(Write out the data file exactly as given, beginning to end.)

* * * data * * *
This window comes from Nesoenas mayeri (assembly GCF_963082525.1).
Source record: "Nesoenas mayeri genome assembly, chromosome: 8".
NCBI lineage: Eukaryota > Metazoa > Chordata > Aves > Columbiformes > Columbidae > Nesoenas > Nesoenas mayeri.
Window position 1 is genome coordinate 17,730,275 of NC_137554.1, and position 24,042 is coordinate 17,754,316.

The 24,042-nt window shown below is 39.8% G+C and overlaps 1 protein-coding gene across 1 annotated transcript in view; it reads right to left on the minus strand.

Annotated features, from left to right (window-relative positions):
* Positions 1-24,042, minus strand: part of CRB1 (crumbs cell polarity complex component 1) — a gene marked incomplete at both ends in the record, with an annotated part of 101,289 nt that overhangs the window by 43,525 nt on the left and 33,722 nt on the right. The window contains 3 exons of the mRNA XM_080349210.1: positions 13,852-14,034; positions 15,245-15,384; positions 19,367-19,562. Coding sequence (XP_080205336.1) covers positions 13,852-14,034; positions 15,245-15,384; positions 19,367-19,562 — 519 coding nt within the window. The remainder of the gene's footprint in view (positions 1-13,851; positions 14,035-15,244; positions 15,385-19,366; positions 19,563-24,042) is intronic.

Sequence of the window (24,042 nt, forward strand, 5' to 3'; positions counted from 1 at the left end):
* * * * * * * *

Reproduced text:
This window comes from Nesoenas mayeri (assembly GCF_963082525.1).
Source record: "Nesoenas mayeri genome assembly, chromosome: 8".
NCBI lineage: Eukaryota > Metazoa > Chordata > Aves > Columbiformes > Columbidae > Nesoenas > Nesoenas mayeri.
Window position 1 is genome coordinate 17,730,275 of NC_137554.1, and position 24,042 is coordinate 17,754,316.

The 24,042-nt window shown below is 39.8% G+C and overlaps 1 protein-coding gene across 1 annotated transcript in view; it reads right to left on the minus strand.

Annotated features, from left to right (window-relative positions):
* Positions 1-24,042, minus strand: part of CRB1 (crumbs cell polarity complex component 1) — a gene marked incomplete at both ends in the record, with an annotated part of 101,289 nt that overhangs the window by 43,525 nt on the left and 33,722 nt on the right. The window contains 3 exons of the mRNA XM_080349210.1: positions 13,852-14,034; positions 15,245-15,384; positions 19,367-19,562. Coding sequence (XP_080205336.1) covers positions 13,852-14,034; positions 15,245-15,384; positions 19,367-19,562 — 519 coding nt within the window. The remainder of the gene's footprint in view (positions 1-13,851; positions 14,035-15,244; positions 15,385-19,366; positions 19,563-24,042) is intronic.

Sequence of the window (24,042 nt, forward strand, 5' to 3'; positions counted from 1 at the left end):